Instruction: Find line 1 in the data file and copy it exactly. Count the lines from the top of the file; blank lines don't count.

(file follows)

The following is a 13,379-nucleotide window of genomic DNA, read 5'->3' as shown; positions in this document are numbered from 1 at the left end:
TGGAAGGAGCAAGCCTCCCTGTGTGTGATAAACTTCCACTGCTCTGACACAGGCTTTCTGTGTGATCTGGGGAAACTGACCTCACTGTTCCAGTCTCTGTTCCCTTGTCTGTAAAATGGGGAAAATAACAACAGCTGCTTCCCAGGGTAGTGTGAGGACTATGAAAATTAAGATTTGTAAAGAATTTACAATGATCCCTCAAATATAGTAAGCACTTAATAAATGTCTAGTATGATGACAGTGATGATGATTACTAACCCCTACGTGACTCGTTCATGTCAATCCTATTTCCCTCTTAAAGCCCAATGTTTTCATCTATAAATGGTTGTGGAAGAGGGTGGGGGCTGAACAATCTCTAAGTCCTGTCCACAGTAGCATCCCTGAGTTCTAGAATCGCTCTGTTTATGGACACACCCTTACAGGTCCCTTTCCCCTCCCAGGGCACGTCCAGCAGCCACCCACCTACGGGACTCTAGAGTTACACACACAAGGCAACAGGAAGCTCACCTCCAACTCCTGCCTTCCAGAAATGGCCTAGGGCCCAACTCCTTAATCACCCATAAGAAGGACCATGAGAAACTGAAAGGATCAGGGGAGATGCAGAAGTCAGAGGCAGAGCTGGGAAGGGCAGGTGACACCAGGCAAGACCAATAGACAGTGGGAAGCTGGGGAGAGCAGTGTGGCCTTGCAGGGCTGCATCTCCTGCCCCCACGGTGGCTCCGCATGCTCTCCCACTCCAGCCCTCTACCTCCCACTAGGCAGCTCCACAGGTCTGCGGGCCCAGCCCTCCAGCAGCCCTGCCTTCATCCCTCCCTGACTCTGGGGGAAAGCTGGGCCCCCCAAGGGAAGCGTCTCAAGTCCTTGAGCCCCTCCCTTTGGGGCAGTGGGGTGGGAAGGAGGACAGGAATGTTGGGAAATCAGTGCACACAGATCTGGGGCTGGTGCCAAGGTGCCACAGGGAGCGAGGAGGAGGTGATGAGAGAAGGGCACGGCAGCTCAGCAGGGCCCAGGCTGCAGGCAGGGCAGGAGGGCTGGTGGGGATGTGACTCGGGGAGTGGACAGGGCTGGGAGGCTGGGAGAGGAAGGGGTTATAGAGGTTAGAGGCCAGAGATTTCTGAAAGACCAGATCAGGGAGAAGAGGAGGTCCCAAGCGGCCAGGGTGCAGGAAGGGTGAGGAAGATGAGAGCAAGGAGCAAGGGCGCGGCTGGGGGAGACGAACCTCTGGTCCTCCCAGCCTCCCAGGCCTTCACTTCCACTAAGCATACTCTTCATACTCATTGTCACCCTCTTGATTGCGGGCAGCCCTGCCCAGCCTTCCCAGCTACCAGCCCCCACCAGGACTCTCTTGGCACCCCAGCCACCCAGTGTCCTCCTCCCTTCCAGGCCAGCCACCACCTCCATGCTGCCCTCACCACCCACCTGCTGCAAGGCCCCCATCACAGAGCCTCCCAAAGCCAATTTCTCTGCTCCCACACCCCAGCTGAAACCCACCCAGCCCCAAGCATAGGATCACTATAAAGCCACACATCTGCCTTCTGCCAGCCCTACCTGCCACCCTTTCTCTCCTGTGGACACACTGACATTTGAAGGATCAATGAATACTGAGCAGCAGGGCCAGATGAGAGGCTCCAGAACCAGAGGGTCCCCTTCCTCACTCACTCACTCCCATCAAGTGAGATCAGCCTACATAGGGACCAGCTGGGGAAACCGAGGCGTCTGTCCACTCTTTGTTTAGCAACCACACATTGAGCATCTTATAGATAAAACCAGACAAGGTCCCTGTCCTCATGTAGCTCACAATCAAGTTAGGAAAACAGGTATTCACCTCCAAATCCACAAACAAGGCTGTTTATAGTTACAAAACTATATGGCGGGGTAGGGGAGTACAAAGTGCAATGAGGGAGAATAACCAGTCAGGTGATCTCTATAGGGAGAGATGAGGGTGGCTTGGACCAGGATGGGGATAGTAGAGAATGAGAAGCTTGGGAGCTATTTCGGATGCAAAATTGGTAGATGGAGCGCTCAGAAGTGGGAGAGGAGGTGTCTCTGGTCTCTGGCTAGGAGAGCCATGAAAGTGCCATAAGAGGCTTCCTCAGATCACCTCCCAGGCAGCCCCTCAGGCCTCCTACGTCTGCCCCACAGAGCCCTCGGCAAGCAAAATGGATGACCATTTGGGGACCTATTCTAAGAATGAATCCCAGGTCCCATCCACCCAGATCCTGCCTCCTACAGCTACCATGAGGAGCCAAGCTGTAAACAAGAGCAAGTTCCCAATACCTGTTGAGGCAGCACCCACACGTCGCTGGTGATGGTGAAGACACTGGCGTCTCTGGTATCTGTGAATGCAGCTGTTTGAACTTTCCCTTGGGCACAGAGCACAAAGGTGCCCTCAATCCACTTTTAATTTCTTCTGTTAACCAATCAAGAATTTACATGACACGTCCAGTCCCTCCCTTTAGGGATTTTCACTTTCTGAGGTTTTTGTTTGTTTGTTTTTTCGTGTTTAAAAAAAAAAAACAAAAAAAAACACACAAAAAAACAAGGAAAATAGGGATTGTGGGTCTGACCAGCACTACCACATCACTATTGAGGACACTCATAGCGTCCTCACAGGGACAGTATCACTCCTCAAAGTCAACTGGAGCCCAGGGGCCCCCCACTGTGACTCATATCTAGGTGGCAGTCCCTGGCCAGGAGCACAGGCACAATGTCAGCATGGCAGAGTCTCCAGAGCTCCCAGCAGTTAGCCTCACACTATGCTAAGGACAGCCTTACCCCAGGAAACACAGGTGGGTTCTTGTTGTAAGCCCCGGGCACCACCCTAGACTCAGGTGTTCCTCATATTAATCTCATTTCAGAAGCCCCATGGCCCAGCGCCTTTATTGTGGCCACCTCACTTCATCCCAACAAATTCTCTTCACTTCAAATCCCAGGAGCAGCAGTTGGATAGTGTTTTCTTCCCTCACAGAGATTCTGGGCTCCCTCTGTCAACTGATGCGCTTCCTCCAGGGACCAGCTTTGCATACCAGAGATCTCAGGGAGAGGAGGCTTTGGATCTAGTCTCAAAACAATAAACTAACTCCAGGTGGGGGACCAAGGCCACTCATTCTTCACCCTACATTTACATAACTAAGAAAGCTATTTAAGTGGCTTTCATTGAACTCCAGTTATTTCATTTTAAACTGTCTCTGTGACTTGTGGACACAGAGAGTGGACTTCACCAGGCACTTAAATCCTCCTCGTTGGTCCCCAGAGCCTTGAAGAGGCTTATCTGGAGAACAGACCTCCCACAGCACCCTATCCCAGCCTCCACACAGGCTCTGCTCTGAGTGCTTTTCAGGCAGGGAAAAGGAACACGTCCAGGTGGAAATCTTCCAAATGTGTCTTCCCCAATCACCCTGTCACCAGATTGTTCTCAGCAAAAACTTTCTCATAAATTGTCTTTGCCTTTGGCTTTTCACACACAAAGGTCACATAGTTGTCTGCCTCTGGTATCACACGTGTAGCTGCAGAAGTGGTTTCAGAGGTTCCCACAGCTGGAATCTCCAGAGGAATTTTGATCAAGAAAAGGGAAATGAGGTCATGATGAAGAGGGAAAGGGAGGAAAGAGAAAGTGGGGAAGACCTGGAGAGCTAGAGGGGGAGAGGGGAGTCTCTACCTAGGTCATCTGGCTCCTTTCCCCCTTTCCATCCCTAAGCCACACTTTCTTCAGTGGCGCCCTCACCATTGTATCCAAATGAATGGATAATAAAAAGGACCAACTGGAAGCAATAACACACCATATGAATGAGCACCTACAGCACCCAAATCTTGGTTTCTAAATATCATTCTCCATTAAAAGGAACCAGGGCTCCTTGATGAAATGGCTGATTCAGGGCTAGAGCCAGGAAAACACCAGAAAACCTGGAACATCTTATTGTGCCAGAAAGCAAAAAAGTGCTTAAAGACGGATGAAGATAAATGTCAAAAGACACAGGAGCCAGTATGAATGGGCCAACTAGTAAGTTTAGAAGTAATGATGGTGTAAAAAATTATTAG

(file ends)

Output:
The following is a 13,379-nucleotide window of genomic DNA, read 5'->3' as shown; positions in this document are numbered from 1 at the left end: